Judges have certainly had some harsh things said about them, but nothing quite so harsh as was said about he American politician and President, Calvin Coolidge, that he was so silent that he was always worth listening to.


No, Judges cannot afford to be sensitive.


Public life is a little like the theatre with which I have had some acquaintance.


I've never read any description of a judge of the kind used in respect of the actor, Dennis Quilley, in a musical version of "Blithe Spirit" by Noel Coward. Bernard Levin said this:
"Denis Quilley played the role with all the charm and animation of the leg of a billiard table."




When Michael Redgrave played the lead in "Hobson's Choice" the poison pen critic, Kenneth Tynan said that although some critics had seen overtones of Lear in his portrayal, he thought a somewhat bad tempered Father Christmas would have been nearer the mark.


When Terrence Stamp played Dracula, The Times' dramatic critic said that he had nothing to offer except a noble profile, his entrances were insignificant, his voice without menace or mystery, and his physical tricks consisted largely of flapping his cloak like a bat failing to take off.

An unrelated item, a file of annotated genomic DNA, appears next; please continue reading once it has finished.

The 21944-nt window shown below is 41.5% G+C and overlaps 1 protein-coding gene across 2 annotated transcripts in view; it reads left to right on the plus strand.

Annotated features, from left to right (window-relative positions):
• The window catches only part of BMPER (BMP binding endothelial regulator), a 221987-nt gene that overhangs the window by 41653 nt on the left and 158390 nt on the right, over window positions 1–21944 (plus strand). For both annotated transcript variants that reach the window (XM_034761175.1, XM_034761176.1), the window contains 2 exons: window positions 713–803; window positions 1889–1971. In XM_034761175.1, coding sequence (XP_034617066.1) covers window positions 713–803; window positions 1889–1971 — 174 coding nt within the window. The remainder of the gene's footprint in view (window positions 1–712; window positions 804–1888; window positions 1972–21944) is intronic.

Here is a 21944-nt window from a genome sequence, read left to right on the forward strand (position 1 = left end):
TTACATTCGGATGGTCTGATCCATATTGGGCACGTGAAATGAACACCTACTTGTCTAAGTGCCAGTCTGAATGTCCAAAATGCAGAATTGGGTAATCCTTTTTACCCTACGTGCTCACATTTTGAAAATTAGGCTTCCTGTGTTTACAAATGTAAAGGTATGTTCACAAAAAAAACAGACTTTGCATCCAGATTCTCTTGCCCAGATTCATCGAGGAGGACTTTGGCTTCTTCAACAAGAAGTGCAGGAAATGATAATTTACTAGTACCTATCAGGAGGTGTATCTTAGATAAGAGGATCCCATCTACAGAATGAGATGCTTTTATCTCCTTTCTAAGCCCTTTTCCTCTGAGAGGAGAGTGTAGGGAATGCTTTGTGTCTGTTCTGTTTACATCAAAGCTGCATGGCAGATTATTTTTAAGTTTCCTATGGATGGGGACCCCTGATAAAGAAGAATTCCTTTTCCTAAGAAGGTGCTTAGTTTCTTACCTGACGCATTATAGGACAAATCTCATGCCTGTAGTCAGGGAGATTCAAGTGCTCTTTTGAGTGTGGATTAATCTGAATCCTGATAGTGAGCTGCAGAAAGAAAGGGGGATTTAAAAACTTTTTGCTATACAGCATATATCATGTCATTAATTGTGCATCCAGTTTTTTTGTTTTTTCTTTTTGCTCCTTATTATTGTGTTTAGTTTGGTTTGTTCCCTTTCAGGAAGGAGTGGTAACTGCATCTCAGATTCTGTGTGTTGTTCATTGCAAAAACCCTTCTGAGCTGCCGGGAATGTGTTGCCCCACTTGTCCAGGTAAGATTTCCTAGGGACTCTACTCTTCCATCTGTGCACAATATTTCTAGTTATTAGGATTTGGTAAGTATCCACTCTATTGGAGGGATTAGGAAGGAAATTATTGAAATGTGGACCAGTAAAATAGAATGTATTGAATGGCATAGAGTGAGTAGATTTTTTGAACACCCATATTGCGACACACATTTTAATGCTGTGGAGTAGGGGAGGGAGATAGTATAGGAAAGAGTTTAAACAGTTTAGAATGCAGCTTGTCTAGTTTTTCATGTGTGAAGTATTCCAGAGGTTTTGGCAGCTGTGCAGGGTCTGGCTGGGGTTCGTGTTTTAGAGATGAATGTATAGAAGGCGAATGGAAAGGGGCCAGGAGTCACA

One of the most damming criticisms was of a play by J.B. Priestley called "When We Are Married". One critic said:
"It would make an ideal treat as a night out for your despicable in-laws. Send them a couple of tickets and then meet them later at the Theatre restaurant for a blazing row."




Criticisms therefore that have been made of the courts seem by comparison to be rather mild stuff.


I have travelled rather a long way from the topic of this speech. I hope you will forgive me my discursiveness. I also hope that if our constitution is to be re-drawn we can find people of the intellects and wisdom of those who drew our current one willing to participate, and I can only fervently hope that the document we get is more than half as good as the one that those far-sighted constitutional pioneers gave us almost precisely one hundred years ago.


This country has every reason to be proud of all of our pioneers, not just those who laboured on the land and in factories and other places but those who were pioneers in the arts and constitutional stature of this country.




In preparing this paper, reference was made to the following sources:


Jarman, The Guinness Book of Poisonous Quotes (1991).


Joyce, Samuel Walker Griffith (1984).


La Nauze and Nurser, Walter Murdoch and Alfred Deakin on Books and Men, Letters and Comments 1900-1918, (1974).


Nairn and Serle, Australian Dictionary Of Biography, Vols 7, 9 and 12.


Reynolds, Edmund Barton (1948).


Rigg, No Turn Unstoned: The Worst Ever Theatrical Reviews (1983).